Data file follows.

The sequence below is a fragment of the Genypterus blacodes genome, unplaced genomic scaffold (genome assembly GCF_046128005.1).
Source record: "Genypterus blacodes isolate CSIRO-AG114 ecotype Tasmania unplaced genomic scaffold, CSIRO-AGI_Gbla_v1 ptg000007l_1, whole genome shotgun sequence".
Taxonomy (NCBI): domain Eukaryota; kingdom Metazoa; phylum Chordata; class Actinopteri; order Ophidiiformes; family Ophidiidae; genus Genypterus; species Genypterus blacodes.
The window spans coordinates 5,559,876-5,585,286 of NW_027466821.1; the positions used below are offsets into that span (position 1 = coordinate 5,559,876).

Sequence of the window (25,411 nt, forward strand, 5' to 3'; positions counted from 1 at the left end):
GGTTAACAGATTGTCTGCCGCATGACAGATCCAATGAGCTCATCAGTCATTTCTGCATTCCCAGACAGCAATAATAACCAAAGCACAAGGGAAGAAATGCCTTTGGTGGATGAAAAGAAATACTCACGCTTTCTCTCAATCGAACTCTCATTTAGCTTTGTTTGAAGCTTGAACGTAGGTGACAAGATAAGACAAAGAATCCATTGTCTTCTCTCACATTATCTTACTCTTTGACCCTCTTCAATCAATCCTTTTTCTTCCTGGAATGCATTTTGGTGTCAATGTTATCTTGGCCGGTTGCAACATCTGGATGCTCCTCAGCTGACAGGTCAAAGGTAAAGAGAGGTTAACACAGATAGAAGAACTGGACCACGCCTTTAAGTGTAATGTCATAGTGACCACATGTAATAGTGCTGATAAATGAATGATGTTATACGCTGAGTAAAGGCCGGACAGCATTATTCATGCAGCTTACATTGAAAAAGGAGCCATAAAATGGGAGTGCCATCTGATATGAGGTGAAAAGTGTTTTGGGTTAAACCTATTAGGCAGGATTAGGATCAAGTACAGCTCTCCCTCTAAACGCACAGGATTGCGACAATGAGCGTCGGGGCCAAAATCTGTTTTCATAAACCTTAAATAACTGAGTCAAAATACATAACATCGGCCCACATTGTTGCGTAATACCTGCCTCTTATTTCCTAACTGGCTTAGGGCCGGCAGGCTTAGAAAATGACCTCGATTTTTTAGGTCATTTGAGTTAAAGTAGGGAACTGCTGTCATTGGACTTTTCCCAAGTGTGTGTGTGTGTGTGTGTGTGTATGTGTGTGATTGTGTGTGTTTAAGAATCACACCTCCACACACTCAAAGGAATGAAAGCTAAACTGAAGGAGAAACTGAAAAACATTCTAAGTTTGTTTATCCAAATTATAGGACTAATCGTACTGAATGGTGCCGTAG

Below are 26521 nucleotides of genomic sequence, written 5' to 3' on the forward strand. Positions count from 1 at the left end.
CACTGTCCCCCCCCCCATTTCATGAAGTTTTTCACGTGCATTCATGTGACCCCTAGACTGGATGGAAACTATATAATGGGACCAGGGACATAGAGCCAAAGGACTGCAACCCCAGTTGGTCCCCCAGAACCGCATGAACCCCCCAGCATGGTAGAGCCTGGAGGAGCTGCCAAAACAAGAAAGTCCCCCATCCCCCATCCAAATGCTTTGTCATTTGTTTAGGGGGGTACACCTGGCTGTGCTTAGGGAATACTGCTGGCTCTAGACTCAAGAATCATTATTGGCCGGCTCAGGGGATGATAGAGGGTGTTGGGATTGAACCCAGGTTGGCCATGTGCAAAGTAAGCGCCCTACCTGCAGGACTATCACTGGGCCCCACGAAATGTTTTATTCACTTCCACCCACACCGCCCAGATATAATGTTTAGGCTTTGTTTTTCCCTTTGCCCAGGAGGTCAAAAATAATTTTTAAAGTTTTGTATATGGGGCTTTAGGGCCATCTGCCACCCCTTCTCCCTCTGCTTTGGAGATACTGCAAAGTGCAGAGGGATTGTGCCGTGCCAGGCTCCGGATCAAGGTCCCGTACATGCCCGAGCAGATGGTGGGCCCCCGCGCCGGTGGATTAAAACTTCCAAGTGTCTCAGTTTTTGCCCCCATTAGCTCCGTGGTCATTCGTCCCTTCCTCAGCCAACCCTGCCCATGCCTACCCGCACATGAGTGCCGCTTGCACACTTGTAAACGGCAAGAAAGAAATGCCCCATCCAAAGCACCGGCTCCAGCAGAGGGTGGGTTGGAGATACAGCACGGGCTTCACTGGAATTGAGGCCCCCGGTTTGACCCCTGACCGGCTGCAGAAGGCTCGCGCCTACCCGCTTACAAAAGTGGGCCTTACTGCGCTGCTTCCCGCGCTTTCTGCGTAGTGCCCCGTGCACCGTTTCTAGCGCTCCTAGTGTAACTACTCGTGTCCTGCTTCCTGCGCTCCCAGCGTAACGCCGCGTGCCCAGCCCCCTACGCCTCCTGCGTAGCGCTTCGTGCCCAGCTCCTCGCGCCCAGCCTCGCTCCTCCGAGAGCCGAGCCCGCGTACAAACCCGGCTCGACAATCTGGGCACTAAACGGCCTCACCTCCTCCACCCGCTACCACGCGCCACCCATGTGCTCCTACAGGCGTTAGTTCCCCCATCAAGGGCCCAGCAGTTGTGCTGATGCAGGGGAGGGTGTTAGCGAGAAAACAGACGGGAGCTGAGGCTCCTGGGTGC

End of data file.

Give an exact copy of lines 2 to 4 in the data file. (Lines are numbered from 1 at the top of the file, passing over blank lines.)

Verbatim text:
Source record: "Genypterus blacodes isolate CSIRO-AG114 ecotype Tasmania unplaced genomic scaffold, CSIRO-AGI_Gbla_v1 ptg000007l_1, whole genome shotgun sequence".
Taxonomy (NCBI): domain Eukaryota; kingdom Metazoa; phylum Chordata; class Actinopteri; order Ophidiiformes; family Ophidiidae; genus Genypterus; species Genypterus blacodes.
The window spans coordinates 5,559,876-5,585,286 of NW_027466821.1; the positions used below are offsets into that span (position 1 = coordinate 5,559,876).